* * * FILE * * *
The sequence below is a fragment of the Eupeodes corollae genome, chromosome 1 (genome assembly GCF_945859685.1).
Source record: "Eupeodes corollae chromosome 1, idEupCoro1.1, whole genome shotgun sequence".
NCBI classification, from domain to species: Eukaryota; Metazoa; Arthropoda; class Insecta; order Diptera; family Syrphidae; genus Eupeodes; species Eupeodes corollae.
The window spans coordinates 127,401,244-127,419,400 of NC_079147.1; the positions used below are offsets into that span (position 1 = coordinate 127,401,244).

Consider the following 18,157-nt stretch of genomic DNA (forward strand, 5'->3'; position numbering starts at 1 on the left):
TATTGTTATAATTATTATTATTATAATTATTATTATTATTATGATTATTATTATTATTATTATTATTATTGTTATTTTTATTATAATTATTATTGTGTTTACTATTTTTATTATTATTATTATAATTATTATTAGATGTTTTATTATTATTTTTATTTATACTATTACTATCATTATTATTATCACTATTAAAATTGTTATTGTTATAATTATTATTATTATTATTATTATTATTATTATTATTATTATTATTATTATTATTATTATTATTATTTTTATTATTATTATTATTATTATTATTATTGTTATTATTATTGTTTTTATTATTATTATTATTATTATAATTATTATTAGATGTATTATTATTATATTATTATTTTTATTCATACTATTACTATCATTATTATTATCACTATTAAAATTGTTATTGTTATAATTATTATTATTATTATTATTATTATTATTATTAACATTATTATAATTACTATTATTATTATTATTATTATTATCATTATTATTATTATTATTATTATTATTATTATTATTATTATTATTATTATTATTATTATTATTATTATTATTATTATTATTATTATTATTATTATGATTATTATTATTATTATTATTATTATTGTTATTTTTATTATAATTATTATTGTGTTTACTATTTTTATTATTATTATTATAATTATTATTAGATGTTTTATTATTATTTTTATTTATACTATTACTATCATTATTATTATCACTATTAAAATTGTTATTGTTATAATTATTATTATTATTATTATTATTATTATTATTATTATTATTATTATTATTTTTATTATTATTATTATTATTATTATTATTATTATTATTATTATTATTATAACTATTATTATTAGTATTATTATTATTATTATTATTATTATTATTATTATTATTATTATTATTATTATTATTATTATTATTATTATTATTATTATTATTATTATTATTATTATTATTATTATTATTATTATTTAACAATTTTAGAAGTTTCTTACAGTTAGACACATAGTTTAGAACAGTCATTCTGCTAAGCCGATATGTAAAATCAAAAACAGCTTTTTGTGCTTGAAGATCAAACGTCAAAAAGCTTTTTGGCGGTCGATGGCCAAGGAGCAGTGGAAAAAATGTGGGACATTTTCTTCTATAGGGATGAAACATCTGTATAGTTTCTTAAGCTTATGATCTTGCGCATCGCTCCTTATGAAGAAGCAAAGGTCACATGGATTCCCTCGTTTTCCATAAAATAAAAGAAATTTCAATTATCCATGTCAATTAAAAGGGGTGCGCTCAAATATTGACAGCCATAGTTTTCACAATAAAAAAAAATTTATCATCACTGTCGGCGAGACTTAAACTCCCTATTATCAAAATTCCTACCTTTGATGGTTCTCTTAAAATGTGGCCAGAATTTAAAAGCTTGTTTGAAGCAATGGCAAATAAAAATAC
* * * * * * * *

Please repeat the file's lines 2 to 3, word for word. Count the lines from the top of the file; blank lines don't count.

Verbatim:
Source record: "Eupeodes corollae chromosome 1, idEupCoro1.1, whole genome shotgun sequence".
NCBI classification, from domain to species: Eukaryota; Metazoa; Arthropoda; class Insecta; order Diptera; family Syrphidae; genus Eupeodes; species Eupeodes corollae.